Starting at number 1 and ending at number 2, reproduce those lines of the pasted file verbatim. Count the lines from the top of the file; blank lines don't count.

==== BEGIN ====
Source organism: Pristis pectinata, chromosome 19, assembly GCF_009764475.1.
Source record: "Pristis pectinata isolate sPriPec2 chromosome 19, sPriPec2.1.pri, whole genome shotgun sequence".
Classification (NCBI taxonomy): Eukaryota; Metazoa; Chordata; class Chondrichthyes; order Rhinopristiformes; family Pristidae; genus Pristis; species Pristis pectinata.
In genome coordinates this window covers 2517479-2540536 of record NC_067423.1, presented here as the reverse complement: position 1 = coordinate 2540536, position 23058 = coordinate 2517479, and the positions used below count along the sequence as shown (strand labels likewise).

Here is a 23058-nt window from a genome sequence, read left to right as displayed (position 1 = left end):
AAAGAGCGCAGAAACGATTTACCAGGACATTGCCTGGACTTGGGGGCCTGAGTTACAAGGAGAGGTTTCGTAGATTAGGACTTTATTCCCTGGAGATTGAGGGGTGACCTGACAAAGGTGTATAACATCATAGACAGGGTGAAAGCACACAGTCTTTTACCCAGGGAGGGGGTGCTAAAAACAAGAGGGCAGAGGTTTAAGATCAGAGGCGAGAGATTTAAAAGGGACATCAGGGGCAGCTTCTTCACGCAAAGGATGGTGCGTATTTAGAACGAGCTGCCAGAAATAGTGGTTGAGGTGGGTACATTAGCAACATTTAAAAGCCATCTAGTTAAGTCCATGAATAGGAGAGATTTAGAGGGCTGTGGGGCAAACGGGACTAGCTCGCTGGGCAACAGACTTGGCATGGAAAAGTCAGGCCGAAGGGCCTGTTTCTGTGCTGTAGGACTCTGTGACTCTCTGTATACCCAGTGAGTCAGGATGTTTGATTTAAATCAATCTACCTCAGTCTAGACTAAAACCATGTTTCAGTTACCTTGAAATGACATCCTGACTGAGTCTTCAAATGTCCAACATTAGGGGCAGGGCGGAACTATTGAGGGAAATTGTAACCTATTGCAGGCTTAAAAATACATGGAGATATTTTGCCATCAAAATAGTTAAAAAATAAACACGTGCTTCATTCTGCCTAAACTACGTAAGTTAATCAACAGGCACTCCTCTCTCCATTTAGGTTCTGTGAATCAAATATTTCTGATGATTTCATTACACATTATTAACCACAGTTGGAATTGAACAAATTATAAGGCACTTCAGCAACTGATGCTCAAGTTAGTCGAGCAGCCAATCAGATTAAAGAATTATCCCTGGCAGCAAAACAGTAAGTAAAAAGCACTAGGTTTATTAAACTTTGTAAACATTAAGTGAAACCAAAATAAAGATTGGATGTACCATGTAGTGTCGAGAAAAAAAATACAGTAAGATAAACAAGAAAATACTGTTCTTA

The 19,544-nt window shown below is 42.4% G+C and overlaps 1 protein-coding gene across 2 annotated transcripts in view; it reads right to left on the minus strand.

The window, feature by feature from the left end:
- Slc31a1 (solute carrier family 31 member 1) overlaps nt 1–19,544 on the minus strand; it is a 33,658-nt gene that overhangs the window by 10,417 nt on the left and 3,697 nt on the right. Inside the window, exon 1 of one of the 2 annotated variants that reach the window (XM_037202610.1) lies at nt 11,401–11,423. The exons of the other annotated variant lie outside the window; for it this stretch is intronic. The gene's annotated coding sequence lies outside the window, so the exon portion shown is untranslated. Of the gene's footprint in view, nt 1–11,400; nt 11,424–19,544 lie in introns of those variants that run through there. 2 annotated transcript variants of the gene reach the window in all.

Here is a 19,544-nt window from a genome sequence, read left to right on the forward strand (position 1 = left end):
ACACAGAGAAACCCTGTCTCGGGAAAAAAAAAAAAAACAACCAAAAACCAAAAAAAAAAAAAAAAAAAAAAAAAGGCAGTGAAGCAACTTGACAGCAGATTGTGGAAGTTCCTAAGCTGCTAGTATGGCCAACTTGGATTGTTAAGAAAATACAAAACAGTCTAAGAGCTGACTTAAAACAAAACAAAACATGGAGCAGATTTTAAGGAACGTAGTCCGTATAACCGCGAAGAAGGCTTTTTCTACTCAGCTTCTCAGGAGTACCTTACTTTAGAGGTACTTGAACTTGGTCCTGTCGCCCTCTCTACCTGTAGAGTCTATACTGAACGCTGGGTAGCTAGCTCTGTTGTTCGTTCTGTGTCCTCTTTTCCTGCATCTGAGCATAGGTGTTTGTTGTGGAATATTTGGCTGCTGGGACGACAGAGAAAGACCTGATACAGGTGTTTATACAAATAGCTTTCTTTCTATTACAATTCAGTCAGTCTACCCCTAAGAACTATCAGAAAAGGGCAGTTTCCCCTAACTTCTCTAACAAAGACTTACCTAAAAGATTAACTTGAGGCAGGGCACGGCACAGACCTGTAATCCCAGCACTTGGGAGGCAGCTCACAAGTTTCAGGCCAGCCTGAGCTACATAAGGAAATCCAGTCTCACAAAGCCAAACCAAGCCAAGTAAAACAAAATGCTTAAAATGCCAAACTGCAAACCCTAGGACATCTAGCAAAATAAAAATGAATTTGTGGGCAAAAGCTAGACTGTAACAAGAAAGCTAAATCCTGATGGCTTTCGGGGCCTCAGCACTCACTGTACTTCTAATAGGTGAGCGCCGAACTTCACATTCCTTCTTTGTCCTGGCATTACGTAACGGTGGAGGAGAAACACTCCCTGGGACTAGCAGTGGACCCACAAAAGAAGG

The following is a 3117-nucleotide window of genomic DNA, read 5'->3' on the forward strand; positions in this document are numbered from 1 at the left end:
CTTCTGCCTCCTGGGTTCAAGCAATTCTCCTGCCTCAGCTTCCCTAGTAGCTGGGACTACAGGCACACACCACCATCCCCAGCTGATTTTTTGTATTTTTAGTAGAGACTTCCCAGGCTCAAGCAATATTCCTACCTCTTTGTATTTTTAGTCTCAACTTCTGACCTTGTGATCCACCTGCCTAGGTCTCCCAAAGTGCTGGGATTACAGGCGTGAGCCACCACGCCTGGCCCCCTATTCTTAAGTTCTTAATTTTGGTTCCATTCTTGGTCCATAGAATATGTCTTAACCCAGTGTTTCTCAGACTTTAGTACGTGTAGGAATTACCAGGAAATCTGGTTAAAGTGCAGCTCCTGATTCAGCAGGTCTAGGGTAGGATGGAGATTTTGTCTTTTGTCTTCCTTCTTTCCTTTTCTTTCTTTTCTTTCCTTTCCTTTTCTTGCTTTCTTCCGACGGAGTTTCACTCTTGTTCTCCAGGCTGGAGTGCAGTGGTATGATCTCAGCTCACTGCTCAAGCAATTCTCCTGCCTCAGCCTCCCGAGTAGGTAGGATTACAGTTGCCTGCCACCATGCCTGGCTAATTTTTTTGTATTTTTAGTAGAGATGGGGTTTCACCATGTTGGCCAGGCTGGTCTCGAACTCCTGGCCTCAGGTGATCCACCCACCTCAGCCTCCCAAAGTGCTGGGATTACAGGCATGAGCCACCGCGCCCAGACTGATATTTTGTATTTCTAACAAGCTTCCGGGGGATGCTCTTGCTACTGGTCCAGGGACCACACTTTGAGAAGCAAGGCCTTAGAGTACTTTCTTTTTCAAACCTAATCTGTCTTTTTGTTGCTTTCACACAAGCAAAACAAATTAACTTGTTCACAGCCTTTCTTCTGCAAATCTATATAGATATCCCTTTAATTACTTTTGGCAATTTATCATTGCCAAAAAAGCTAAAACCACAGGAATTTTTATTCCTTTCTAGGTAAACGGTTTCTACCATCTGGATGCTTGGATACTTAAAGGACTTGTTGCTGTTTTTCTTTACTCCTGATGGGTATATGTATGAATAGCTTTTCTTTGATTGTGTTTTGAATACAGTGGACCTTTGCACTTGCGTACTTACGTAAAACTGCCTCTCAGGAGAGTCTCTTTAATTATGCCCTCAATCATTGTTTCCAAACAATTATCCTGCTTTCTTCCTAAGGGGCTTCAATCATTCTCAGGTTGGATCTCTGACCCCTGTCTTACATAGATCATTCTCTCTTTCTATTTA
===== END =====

Source organism: Pristis pectinata, chromosome 19, assembly GCF_009764475.1.
Source record: "Pristis pectinata isolate sPriPec2 chromosome 19, sPriPec2.1.pri, whole genome shotgun sequence".